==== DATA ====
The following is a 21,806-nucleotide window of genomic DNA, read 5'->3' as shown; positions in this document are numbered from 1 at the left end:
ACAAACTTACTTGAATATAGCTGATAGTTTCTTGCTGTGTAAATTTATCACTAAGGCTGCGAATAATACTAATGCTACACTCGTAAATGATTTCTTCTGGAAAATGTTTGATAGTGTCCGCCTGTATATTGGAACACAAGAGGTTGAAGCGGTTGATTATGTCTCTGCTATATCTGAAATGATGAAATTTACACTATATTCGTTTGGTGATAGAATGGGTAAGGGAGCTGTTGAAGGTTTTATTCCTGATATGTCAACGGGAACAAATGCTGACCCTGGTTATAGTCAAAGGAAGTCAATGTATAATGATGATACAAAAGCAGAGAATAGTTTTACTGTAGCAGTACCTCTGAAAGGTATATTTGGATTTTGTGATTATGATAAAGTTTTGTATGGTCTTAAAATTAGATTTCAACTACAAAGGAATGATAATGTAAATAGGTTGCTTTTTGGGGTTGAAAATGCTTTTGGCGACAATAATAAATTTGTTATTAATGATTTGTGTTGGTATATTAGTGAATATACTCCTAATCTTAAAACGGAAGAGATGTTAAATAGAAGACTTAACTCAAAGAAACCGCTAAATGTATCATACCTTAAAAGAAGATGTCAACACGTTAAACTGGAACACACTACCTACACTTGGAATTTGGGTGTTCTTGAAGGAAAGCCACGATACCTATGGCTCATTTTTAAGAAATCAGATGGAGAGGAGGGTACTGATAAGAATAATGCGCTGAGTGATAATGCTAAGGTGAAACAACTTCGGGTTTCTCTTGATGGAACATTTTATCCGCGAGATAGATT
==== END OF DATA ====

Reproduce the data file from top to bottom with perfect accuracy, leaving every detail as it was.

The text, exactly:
The following is a 21,806-nucleotide window of genomic DNA, read 5'->3' as shown; positions in this document are numbered from 1 at the left end:
ACAAACTTACTTGAATATAGCTGATAGTTTCTTGCTGTGTAAATTTATCACTAAGGCTGCGAATAATACTAATGCTACACTCGTAAATGATTTCTTCTGGAAAATGTTTGATAGTGTCCGCCTGTATATTGGAACACAAGAGGTTGAAGCGGTTGATTATGTCTCTGCTATATCTGAAATGATGAAATTTACACTATATTCGTTTGGTGATAGAATGGGTAAGGGAGCTGTTGAAGGTTTTATTCCTGATATGTCAACGGGAACAAATGCTGACCCTGGTTATAGTCAAAGGAAGTCAATGTATAATGATGATACAAAAGCAGAGAATAGTTTTACTGTAGCAGTACCTCTGAAAGGTATATTTGGATTTTGTGATTATGATAAAGTTTTGTATGGTCTTAAAATTAGATTTCAACTACAAAGGAATGATAATGTAAATAGGTTGCTTTTTGGGGTTGAAAATGCTTTTGGCGACAATAATAAATTTGTTATTAATGATTTGTGTTGGTATATTAGTGAATATACTCCTAATCTTAAAACGGAAGAGATGTTAAATAGAAGACTTAACTCAAAGAAACCGCTAAATGTATCATACCTTAAAAGAAGATGTCAACACGTTAAACTGGAACACACTACCTACACTTGGAATTTGGGTGTTCTTGAAGGAAAGCCACGATACCTATGGCTCATTTTTAAGAAATCAGATGGAGAGGAGGGTACTGATAAGAATAATGCGCTGAGTGATAATGCTAAGGTGAAACAACTTCGGGTTTCTCTTGATGGAACATTTTATCCGCGAGATAGATT